Factors That Influence the Choice of Mode for the Long-Distance Trip 43 short-distance trips. Among those who stated that they did not need a car, mode share for car continued to decrease as distance increased, up until a trip distance of approximately 1,700 miles. For trip distances over 1,700 miles, distance ceases to be explanatory, as the residual 10% of the group continued to choose the automobile even with increasing trip distance. Among those who stated that they needed a car, the relationship between trip distance and car mode choice behaves in a more linear manner—car mode share continues to decrease as distance increases. Who Is Taking a Multidestination Trip? Approximately 43% of survey respondents reported going to more than one destination on their reference trip. The reality of several “stops” on the trip has a profound impact on mode choice—42% of the research sample chose to use a car for a single-destination trip, but 63% chose to use a car for a trip with multiple destinations (the average mode share for car was 51%). Figure 3-10 shows automobile mode share by trip distance for travelers with single destinations and travelers with multiple destinations. Travelers with multiple destinations are more likely to be male, young, away for more days, and in a larger travel party—with more household members and more children. In addition, those traveling to multiple destinations are more likely to be to be traveling on business, which suggests that there may be two separate markets for long-distance, multiple-destination trips by car: one based on personal needs and one based on business needs. The propensity for a given trip to have multiple destinations is highest in the shorter-distance trip categories (300 to 700 miles); this connection flattens for the rest of the distance spectrum at approximately one-third of trips (not shown). Who Is Traveling by Car for the Very Longest Trips? In the examination of the explanatory variables, increasing trip distance is associated with decreasing share for the automobile—until approximately 1,700 miles, where the automobile mode share remains near 10%. The price advantage of the car disappears at this trip distance; however, a consistently significant portion of the sample remains with the slower, multi-night automobile trip. Clearly, some travelers continue to choose or need the car for these long-distance Source: 2017 ACRP Project 03-40 Survey. 0% 10% 20% 30% 40% 50% 60% 70% 80% 300-700 700-1100 1100-1500 1500-1900 1900-2300 Above 2300 A ut om ob ile M od e S ha re One-Way Trip Distance (miles) Need Car Don't Need Car Figure 3-9. Automobile mode share by distance—need car vs. don’t need car.

44 Air Demand in a Dynamic Competitive Context with the Automobile trips. For very long-distance trips (over 1,700 miles), compared to air travelers, automobile travelers • Are more likely to be male • Are more likely to be younger • Have less income • Have fewer years of education • Are more likely to be on a business trip • Have more people in the travel party • Have more household members in the travel party • Have more children in the travel party • Report more need for a car at the destination • Are more likely to be on a multidestination trip. The last traveler behavior is important, as nearly 75% of respondents using the car for a trip of more than 1,700 miles were going to multiple destinations. By comparison, less than 25% of air travelers for this trip distance were going to more than one destination. Source: 2017 ACRP Project 03-40 Survey. 0% 10% 20% 30% 40% 50% 60% 70% 80% 300-700 700-1100 1100-1500 1500-1900 1900-2300 above 2300 Au to m ob ile M od e Sh ar e One-Way Trip Distance (miles) Multiple destinations Single destination Figure 3-10. Relationship between number of destinations and mode choice by distance.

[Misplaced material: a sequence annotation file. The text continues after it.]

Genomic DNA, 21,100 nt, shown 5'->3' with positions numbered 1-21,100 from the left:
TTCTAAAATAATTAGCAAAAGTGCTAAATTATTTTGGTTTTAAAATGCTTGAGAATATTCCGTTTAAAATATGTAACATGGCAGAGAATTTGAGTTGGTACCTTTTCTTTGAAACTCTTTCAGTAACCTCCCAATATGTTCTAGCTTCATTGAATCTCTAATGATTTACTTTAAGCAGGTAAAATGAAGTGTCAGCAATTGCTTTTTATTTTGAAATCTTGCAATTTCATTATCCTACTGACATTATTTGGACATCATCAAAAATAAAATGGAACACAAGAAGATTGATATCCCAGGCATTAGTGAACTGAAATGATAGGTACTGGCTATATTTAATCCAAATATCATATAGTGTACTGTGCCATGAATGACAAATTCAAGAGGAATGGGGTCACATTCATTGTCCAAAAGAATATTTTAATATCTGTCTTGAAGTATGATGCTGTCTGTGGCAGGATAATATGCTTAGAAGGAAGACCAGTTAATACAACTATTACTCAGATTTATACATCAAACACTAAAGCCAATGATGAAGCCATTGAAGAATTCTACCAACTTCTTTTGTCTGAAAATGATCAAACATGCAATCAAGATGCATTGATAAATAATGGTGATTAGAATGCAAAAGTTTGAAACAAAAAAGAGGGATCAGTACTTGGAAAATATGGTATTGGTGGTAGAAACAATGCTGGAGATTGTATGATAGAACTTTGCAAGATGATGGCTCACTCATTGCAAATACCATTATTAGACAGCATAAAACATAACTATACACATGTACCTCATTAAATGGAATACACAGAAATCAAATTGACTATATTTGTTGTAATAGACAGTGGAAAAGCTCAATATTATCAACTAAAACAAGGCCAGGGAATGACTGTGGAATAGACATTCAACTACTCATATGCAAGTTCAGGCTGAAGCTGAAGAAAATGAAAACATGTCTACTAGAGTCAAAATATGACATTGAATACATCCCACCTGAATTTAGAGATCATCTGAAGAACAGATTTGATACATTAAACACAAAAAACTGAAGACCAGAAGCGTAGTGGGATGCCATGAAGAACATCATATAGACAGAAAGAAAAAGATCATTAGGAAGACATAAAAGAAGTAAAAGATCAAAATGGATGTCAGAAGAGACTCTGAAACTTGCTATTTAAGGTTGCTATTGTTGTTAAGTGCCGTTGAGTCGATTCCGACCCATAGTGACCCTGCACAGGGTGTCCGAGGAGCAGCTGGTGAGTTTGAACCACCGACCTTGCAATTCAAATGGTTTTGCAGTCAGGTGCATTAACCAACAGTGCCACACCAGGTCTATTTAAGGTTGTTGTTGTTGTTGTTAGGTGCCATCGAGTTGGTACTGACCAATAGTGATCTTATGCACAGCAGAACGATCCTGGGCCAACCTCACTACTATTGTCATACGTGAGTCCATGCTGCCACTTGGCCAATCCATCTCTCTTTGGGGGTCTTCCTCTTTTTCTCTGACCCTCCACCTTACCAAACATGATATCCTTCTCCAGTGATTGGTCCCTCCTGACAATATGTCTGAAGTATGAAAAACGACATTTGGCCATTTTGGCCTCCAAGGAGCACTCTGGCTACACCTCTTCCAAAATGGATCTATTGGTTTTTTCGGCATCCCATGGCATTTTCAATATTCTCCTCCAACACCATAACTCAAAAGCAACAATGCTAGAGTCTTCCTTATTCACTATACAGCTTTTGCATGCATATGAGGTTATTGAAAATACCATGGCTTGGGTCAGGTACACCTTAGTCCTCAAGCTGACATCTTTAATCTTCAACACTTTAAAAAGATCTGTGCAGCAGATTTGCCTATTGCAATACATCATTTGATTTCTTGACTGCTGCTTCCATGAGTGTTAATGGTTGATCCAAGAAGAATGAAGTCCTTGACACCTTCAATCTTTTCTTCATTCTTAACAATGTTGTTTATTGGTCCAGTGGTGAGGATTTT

Next: Chapter 4 - The Role of the Automobile in the Future of Smaller American Airports: Leakage from Smaller Airports to Larger Ones »
Air Demand in a Dynamic Competitive Context with the Automobile Get This Book
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Future demand for shorter-range airline trips is unstable, affected by changes in technology as well as consumer preferences. Through application of new research tools that support scenario analysis, the TRB Airport Cooperative Research Program's ACRP Research Report 204: Air Demand in a Dynamic Competitive Context with the Automobile explores the potential effects of evolving automobile and aircraft technology and shifting consumer preferences on demand for shorter-range air trips.

While previous methods of demand forecasting have tended to see aviation in a vacuum relative to its key domestic competitor, the automobile, the analytic framework presented in this report facilitates comparison of the two competing modes under changing technology and demographic conditions as well as consumer choice.

The report is designed to help managers of smaller airports develop a better understanding of how consumers choose between flying out of a smaller hometown airport to connect to a flight at a larger airport and taking a longer automobile drive, bypassing the smaller airport, to fly directly from a larger airport.

Also see the accompanying ACRP Web-Only Document 38: Technical Appendix to Air Demand in a Dynamic Competitive Context with the Automobile.